MICHIGAN – As the relationships between law enforcement and political groups and certain communities throughout the country have been increasingly fractured, Governor Rick Snyder and Michigan lawmakers took a proactive step last week even if there are no high-profile conflicts recently.
Considering that conflicts could happen just like in any other state, the governor took preemptive initiatives and signed an executive directive and a multi-bill package that instructs the Michigan Commission on Law Enforcement Standards (MCOLES) to review and update its standards for police officer conduct, The Detroit News editorial reads.
The executive directives instruct the commission to consider the status of community relationships and what factors might upset the public’s trust of law enforcement. Public events will be held across the state to determine what communities have the most threatened relations with the police.
There’s an option for the plan to use outside review, but the law enforcement agencies will discern the level of trust and risk in the various communities and the reasons for poor relations.
Review of training requirements for police officers is deemed necessary in improving community relations, which include de-escalation techniques in dealing with the mentally ill and training how to recognize an implicit bias. As many of the controversies that led to civil unrest stemmed from failure in meeting those needs, the training is considered vital.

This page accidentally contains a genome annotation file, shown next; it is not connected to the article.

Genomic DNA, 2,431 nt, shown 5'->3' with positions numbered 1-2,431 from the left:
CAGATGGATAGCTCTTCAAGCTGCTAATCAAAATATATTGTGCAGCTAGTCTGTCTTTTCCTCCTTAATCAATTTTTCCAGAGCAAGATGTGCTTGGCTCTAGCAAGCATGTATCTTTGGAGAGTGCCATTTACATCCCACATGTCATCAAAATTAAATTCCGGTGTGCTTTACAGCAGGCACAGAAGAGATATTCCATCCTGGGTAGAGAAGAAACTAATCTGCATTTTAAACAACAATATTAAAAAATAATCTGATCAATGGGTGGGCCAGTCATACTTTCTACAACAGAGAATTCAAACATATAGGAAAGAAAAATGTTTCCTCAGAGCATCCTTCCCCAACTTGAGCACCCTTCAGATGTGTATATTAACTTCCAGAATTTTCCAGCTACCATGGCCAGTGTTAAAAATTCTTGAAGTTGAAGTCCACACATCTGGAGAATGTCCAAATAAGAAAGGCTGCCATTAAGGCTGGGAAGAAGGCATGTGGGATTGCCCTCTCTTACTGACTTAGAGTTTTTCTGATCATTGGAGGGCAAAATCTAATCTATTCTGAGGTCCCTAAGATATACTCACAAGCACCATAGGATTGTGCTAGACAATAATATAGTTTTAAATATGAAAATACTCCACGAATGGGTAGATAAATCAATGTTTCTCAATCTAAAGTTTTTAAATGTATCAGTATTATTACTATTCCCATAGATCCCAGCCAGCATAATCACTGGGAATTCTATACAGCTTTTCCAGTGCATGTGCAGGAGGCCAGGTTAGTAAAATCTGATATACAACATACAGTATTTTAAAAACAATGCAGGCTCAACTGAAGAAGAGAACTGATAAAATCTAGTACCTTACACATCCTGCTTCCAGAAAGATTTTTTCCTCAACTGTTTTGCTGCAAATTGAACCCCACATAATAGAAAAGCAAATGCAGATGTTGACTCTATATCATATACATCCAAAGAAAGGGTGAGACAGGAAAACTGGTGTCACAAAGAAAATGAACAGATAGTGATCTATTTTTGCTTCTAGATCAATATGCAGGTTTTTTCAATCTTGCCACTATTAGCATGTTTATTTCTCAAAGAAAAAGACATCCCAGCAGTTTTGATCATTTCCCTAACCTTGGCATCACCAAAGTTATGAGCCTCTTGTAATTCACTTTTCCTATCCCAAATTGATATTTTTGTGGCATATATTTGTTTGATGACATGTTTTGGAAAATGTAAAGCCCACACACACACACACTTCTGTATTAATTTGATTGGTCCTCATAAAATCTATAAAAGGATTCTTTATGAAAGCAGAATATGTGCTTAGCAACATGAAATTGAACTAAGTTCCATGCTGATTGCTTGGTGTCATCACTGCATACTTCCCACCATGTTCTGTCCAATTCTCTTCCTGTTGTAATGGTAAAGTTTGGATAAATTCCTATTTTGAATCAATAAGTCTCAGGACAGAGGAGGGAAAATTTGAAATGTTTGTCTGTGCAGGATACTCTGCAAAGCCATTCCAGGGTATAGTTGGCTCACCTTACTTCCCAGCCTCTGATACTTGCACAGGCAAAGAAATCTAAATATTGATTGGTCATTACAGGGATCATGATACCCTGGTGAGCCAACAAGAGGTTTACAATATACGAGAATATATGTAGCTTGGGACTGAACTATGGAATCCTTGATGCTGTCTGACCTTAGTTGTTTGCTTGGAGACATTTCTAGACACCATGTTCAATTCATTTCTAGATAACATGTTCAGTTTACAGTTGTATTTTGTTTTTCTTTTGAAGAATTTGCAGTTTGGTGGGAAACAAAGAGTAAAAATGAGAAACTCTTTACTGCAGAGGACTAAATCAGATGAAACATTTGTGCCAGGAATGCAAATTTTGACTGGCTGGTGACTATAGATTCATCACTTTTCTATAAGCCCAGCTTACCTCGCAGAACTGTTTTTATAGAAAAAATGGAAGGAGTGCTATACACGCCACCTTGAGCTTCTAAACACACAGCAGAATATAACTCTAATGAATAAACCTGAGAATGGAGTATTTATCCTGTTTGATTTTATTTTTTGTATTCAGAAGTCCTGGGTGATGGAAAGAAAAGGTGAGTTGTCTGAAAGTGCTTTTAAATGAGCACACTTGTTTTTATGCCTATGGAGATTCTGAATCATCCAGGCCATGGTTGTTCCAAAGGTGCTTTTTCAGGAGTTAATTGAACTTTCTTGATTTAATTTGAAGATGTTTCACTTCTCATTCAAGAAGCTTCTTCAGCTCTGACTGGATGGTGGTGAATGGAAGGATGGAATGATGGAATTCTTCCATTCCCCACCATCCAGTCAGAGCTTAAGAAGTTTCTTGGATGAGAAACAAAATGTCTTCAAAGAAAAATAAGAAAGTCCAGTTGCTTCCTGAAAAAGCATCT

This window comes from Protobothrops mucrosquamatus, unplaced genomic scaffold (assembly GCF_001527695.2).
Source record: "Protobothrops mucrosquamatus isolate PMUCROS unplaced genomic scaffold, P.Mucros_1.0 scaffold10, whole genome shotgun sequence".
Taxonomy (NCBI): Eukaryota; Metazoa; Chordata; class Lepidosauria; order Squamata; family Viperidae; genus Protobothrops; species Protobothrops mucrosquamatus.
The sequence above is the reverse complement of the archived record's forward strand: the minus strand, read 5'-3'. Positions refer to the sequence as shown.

One example is the step considered by the Detroit Police Department, considering an increase in the use of Tasers. Simple changes like that could prevent unnecessary deaths in complicated standoffs between police officers and citizens.
To promote transparency and accountability, Detroit also started to embrace the technology using body cameras to capture interactions between police officers and the public. It is supported by Snyder despite the issues on privacy rights and payment for cameras.
As the operating costs related to the use of body cameras as well as the expenses for video storage and review require a huge sum of money, police departments are expected to apply cost-saving measures like reviewing the tapes only when certain conflicts arise.
In May, Detroit City Council approved a $5.2 million contract to equip police in Michigan’s largest city with 1,500 body cameras. Currently, about 50-law enforcement agencies in Michigan either have body cameras or are testing them, but the implementation and operating costs for keeping the videos is the biggest deterrent.
However, as body cameras have to be manually turned on, unlike in-car cameras that automatically turn on in cases involving flashing lights and siren, accelerating speeds, impact, and open rear door, an officer has to be mindful of what he has to do as the need arises.
Many officers are (either earnestly or conveniently) forgetting to activate their cameras when they’re supposed… https://t.co/SYyV7l10Lp
— MichiganCPR (@MichiganCPR) October 3, 2016
Ultimately, a significant factor to consider is the human element. How an officer reacts to pressure and how he or she perceives an incident, and whether there’s an imminent threat that puts a life at risk. These factors can trigger how he or she will respond to a certain confrontation.
Nevertheless, Snyder’s actions are considered to be a proactive step to prevent further strain on police and community relationships. Review and analyzation of results may lead to future remedies.